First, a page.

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Cernunnos

Cernunnos

As season would dictate, this week we honor He Who is King of the Underworld, Cernunnos! Cernunnos is the conventional name given in Celtic worship to the Horned God. In the tradition of Gardnerian Wicca, started by Gerald Gardner in England in the 1950s, the Horned God is sometimes also referred to as Kernunno. Cernunnos is the god of fertility, life, animals, wealth, and the underworld. A god labelled Cernunnos on the ‘Pillar of the Boatmen’, a relief now on exhibit at the Muse National du Moyen Age in Paris, dates back to 1 C.E., and is depicted with stag’s antlers in their early stage of annual growth. In this relief, he is also seen to be holding a living bull-headed snake in his left hand, representing the Underworld.

In Wicca and other forms of Neopaganism, the Horned God, is revered as one of many timeless deities upon which to call for blessings and interventions. The Horned God reflects the seasons of the year in an annual cycle of life, death and rebirth. At this time of the calendar year, we as Pagans, and Wiccans more specifically, are also readying ourselves for the long winter that is coming. We have, in our worship, acknowledged the Death of the God of the Harvest at Autumn Equinox (Mabon), marking his journey into the Underworld where he resides until he is reborn at Winter Solstice (Yule). Then, at the Spring Equinox (Oestara), as a strong and nimble youth, we gather to plant seeds for growth, as He will grow into adulthood and become the Lord of the Hunt or Lord of the Wild Things. He will unite and procreate with the Lady of All in her maiden form on May Day (Beltane), and impregnate Her with his ‘replacement’. She then becomes the Mother, and He assumes his role as the Holly King, reigning in strength and vigor until His power begins to decline after the Summer Solstice (Litha). Once again, we celebrate our coming harvest, His glory, and His sacrifice at Lughnasaad (Lammas), that we might make it through the coming winter. This cycle of birth, death, and rebirth culminates in His death at Fall Equinox (Mabon), and he travels once again to the Underworld to rule until his rebirth. Thus, His role is crucial to the continuation of life and growth on this planet.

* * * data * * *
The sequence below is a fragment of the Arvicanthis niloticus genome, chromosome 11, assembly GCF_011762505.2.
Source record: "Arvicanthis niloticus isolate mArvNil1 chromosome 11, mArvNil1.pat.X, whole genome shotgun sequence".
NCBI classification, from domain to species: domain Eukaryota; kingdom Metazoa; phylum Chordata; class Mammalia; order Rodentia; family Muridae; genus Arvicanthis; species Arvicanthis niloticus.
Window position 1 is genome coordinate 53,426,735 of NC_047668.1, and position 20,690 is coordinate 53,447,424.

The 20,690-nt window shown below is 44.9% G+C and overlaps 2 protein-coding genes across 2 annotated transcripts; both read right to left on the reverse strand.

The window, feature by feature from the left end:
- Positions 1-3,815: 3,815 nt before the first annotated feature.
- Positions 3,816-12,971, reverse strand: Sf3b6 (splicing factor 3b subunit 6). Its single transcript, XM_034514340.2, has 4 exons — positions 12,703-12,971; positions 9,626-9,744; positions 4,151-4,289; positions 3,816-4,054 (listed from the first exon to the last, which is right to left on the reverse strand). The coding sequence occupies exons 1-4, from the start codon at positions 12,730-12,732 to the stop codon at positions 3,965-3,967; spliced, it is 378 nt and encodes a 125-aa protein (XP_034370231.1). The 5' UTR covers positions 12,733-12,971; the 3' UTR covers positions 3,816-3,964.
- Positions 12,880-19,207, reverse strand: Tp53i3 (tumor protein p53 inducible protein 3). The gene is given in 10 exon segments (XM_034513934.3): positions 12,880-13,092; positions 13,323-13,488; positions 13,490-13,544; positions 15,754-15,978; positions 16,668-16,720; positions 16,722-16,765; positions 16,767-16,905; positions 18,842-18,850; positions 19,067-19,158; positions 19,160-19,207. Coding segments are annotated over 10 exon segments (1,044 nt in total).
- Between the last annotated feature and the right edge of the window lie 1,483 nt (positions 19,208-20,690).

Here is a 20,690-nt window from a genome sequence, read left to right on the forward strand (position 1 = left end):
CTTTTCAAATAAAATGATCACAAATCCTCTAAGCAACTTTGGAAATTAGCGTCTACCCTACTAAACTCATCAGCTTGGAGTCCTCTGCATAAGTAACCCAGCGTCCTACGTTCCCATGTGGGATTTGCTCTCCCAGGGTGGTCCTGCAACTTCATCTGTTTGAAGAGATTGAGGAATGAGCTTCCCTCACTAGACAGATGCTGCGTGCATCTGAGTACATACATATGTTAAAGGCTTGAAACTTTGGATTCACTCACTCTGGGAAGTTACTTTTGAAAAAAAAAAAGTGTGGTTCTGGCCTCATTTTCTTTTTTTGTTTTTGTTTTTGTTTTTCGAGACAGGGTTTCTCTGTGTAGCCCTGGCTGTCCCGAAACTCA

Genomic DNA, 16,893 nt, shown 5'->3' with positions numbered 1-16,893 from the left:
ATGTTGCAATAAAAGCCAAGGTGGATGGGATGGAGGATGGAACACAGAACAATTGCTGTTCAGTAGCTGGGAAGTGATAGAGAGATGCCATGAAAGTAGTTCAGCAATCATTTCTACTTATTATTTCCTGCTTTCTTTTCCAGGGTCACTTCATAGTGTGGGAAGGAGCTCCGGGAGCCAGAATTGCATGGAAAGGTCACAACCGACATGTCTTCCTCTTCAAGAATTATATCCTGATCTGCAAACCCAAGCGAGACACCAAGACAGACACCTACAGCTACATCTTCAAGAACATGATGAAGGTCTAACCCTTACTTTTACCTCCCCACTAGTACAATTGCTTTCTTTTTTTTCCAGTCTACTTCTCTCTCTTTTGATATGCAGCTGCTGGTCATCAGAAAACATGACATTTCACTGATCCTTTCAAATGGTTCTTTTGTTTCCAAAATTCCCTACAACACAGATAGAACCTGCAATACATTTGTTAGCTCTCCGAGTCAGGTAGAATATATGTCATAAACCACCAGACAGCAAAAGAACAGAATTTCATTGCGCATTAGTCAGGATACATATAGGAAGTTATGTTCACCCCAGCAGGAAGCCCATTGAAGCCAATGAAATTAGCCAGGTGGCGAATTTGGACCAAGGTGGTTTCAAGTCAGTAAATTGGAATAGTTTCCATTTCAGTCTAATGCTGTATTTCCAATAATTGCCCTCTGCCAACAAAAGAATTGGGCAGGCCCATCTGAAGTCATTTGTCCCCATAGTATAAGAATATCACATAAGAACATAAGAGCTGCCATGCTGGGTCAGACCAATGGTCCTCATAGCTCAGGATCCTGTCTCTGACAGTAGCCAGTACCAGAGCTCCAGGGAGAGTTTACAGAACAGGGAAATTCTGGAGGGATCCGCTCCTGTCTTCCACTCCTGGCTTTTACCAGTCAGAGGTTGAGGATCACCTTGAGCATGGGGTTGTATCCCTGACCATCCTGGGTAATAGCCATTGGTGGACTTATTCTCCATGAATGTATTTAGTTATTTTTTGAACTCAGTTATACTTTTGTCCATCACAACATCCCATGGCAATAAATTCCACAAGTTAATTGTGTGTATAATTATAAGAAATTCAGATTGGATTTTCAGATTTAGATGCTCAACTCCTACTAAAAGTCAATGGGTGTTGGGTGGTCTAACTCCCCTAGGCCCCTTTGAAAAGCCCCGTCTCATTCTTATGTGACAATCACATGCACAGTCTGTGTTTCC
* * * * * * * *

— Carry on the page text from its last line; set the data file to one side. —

Many of the ancient Gods have been all but forgotten, but the mythos of Cernunnos has withstood the tests and ravages of time to be brought forth into the 21st century. Thus, while Modern Wicca is a ‘new’ religion, it has its roots in ancient traditions. To check out more on this fascinating God, visit your local library or buy one of many books available on Celtic Gods and Goddesses.

May Cernunnos keep you warm, fed, and safe this coming winter!